From: Peter Freddolino (petefred_at_ks.uiuc.edu)
Date: Wed Jun 27 2007 - 10:35:31 CDT
the only place where COM motion will show up in NAMD if you remove
initial center of mass motion is from artifacts due to PME, which is
known not to conserve linear momentum perfectly. If you want to
calculate a diffusion coefficient, you may wish to correct for this
artifact by using the zeroMomentum keyword. This is preferrable to
removing COMMotion upon each restart because it modifies the dynamics of
the system in a consistent fashion, rather than removing com drift
abruptly at each restart.
Alessandro Cembran wrote:
> I think his concern is more than just getting the right rmsd. I had a
> similar concern in the past, when my goal was trying to get an
> estimate of the diffusion coefficient of a protein in a lipid
> membrane. What I found is that the entire membrane together with the
> protein was drifting in a given direction, so to get rid of this bias
> I had to subtract the COM of the entire system (I also found in
> literature that there are people that even remove the COM for each
> layer independently, see Edholm J.C.P. 2001, 115, 4938 or Lyubartsev
> J.P.C.B 2006, 110, 14362). In order to do this one had to write some
> script to unwrap the coordinates from the PBC, if wrapall is specified.
> Furthermore I noticed a weird behavior, in my first simulations I was
> using "ComMotion no", meaning that every time I restarted my
> simulation the total velocity of the system was reset to zero. This
> caused an artificial oscillation to show up in the drifting of the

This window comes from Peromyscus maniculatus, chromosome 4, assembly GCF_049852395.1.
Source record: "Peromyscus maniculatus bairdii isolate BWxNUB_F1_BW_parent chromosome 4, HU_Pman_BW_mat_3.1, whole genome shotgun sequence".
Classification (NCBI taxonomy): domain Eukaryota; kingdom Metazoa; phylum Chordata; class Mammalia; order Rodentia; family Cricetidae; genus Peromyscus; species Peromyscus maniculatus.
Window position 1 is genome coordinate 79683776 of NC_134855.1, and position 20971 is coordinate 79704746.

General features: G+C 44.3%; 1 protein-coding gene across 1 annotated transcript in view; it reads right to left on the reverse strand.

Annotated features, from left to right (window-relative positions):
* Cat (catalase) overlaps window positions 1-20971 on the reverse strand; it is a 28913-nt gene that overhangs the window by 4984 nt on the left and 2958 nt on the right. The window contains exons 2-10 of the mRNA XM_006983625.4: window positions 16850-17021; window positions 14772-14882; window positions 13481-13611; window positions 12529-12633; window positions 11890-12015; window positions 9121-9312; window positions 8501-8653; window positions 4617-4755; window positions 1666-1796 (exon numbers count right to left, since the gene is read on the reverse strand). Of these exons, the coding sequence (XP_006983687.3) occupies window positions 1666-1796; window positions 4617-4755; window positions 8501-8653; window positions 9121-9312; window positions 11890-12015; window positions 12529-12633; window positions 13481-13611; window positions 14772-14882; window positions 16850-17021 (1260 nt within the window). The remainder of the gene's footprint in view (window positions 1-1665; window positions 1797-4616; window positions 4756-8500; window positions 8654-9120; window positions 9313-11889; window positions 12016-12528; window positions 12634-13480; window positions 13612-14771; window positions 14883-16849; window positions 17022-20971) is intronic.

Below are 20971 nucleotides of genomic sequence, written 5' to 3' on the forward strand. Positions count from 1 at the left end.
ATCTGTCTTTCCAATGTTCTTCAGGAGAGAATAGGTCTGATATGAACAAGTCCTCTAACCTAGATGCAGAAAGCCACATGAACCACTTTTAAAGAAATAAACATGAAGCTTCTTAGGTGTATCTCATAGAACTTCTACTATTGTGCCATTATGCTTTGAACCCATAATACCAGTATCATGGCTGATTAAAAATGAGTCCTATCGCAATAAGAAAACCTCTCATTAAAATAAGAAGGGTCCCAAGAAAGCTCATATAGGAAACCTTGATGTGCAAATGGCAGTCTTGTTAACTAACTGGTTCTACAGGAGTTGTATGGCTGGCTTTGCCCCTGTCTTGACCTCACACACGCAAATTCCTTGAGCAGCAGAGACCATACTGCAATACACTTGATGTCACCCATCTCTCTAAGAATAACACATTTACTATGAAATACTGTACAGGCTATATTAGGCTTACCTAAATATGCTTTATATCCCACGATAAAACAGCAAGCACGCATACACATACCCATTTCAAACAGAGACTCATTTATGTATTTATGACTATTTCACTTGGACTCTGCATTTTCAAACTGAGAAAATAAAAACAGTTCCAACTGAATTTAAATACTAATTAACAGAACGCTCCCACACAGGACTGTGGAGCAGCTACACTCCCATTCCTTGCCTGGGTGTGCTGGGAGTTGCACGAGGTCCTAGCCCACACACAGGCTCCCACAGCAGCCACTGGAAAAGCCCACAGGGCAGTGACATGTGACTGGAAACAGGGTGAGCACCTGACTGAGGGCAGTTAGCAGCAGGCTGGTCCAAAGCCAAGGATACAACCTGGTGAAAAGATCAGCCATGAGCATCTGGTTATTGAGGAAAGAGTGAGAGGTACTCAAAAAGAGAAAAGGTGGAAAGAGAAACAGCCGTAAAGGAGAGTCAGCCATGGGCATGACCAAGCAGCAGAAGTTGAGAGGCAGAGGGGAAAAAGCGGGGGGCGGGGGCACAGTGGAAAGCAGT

> system, clearly at the same frequency (a few ns) with which I was
> restarting my simulations. Since then I turned it off and I am
> simulating with "ComMotion yes" and I am removing the total box
> drifting COM afterwards.
> I'd also like to hear some comments about this.
> Cesar Luis Avila wrote:
>> To get rid of the diffusion why don't you just align the C alpha
>> atoms of your protein between frames before calculating the rmsd.
>> Ilya Chorny escribió:
>>> Hello All,
>>> After analyzing my trajectories of a large protein in a membrane, I
>>> noticed the my protein shifts about 3 A after about 10 ns. Would
>>> one expect diffusion on this time scale? Taking a diffusion constant
>>> of about 10^-8 cm^2/s the conversion into MD units is .1A^2/ns (if I
>>> did the math right), thus 3 A seems a bit much. Any thoughts?
>>> I am also working with a manic cluster which kills my jobs every so
>>> often, at which point I restart the trajectories with new initial
>>> veloocites. Could restarting with new initial velocities cause a
>>> Finally, I do not zero the CM motion of the system. Does that mean I
>>> have a non-zero CM velovity, and thus I should expect the system to
>>> drift as a whole?
>>> Ilya Chorny Ph.D.
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